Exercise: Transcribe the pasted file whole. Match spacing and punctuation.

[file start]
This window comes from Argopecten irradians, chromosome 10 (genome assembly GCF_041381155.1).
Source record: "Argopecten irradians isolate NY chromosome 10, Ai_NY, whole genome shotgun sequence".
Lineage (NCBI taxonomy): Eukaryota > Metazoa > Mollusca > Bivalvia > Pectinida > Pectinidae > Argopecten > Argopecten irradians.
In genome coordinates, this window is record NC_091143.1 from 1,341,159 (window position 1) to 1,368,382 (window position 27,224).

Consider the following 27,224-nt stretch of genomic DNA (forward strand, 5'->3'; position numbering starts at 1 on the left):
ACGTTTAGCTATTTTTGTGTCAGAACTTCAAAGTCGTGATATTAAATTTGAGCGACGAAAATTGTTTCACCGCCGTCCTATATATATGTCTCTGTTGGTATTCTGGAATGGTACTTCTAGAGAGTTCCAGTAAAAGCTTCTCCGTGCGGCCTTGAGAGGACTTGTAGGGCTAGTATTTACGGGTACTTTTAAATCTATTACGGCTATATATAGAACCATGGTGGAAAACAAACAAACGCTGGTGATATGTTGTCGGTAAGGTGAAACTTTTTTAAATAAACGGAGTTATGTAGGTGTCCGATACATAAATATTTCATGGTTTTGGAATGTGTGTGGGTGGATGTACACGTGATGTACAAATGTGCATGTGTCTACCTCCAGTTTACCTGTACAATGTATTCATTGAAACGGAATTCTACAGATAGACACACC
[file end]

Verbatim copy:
This window comes from Argopecten irradians, chromosome 10 (genome assembly GCF_041381155.1).
Source record: "Argopecten irradians isolate NY chromosome 10, Ai_NY, whole genome shotgun sequence".
Lineage (NCBI taxonomy): Eukaryota > Metazoa > Mollusca > Bivalvia > Pectinida > Pectinidae > Argopecten > Argopecten irradians.
In genome coordinates, this window is record NC_091143.1 from 1,341,159 (window position 1) to 1,368,382 (window position 27,224).

Consider the following 27,224-nt stretch of genomic DNA (forward strand, 5'->3'; position numbering starts at 1 on the left):
ACGTTTAGCTATTTTTGTGTCAGAACTTCAAAGTCGTGATATTAAATTTGAGCGACGAAAATTGTTTCACCGCCGTCCTATATATATGTCTCTGTTGGTATTCTGGAATGGTACTTCTAGAGAGTTCCAGTAAAAGCTTCTCCGTGCGGCCTTGAGAGGACTTGTAGGGCTAGTATTTACGGGTACTTTTAAATCTATTACGGCTATATATAGAACCATGGTGGAAAACAAACAAACGCTGGTGATATGTTGTCGGTAAGGTGAAACTTTTTTAAATAAACGGAGTTATGTAGGTGTCCGATACATAAATATTTCATGGTTTTGGAATGTGTGTGGGTGGATGTACACGTGATGTACAAATGTGCATGTGTCTACCTCCAGTTTACCTGTACAATGTATTCATTGAAACGGAATTCTACAGATAGACACACC